Air cargo industry faces 'huge number of challenges', says TIACA's Hughes
There are “a huge number of challenges” facing the air cargo industry, and the broader ...
The air freight market is starting to see rates fall as capacity comes in – and demand subsides.
New figures out today show May volumes have improved month on month, but the past two weeks have seen demand dip, perhaps signalling “more challenging times ahead as airlines return capacity to the market”, warned Clive Data Services, which published the figures.
“May was less bad than April”, with volumes down 31%, while April was down 37%, and dynamic load factors rose over the month from 67% to 69%.
But, noted Clive: “After a series of week-over-week growth in volumes, a decline set in during the week of 18-24 May, followed by an even stronger decline for the last week of May.
“During these last two weeks, the capacity growth rate versus the previous week was higher than the volume growth, thereby reducing the dynamic loadfactor for the first time in weeks, by 0.5%.
“This easing of pressure on capacity had a downward impact on freight rates on major tradelanes, as recently reported by the TAC Index.”
The TAC Index showed that China to the US saw a sharp rate decline, down 22.4% in just one week – ending at $7.12 – driven by a $3.25 drop out of Shanghai. China to Europe fell just under 7%.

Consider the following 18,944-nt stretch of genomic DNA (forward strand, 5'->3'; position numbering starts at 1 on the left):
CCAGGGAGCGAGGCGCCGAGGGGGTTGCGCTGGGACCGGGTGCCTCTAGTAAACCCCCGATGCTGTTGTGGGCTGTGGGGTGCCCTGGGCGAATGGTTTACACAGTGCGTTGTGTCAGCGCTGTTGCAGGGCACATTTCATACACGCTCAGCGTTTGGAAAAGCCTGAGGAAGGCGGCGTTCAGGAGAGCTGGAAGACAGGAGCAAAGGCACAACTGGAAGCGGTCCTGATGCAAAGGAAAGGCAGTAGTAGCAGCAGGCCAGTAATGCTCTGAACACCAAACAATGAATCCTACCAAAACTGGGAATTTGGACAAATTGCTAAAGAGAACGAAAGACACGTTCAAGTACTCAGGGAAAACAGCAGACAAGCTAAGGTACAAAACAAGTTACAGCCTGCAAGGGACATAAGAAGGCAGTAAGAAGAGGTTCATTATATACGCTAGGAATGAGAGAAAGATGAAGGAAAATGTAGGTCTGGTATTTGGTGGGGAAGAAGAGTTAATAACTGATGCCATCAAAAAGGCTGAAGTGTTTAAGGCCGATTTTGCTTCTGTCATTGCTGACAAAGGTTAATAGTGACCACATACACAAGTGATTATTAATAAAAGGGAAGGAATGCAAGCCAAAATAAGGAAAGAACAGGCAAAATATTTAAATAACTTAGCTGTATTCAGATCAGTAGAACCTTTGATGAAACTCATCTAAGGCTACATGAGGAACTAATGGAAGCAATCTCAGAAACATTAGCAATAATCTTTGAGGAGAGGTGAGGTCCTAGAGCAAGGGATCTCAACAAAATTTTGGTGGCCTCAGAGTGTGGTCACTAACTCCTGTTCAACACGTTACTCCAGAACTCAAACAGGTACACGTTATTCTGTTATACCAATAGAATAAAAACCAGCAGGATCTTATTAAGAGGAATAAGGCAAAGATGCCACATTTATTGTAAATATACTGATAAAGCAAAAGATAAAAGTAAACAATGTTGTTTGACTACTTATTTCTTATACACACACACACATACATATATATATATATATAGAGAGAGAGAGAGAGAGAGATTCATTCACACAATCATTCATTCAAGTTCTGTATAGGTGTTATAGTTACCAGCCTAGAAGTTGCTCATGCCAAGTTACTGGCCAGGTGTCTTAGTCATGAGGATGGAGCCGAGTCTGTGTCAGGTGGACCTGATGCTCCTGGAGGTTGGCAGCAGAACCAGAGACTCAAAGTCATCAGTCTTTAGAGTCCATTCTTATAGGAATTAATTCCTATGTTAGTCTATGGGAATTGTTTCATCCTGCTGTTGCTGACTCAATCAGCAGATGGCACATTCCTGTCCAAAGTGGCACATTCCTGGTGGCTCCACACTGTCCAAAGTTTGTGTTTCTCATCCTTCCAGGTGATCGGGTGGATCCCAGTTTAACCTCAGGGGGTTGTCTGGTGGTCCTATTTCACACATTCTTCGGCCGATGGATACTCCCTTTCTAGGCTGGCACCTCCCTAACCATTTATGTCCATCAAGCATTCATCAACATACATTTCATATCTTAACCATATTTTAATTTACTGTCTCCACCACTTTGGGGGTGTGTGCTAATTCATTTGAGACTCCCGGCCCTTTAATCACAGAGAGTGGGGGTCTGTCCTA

Freight Investor Services noted: “A new month, a new day and whole host of cascading impacts as prices begin their long crash back to some semblance of normality.
“The air freight market is on the cusp of the unknown – while the container freight market sees a positive price tick linked to a volume rush, businesses need to keep an eye out for false positives, given container capacity is heavily restrained to cope with original slack demand.
“In theory, this should open up an opportunity for air freight to take up shipments that need to move and can’t risk being rolled. For this to happen, the price of this service needs to become more competitive…
“While air cargo has been touted (by us and many others) as a key element in airline fortunes over the next two years, the question remains as to how meagre or plentiful these fortunes might be.”
Meanwhile, IATA’s April numbers are also out today – but it is hard to be either surprised, or even much interested, to know that April’s air freight market was down, year on year. But it was less disastrous than March.
IATA’s latest figures show demand fell by 27.7% compared with April 2019. But capacity was down 42%. You can read more here.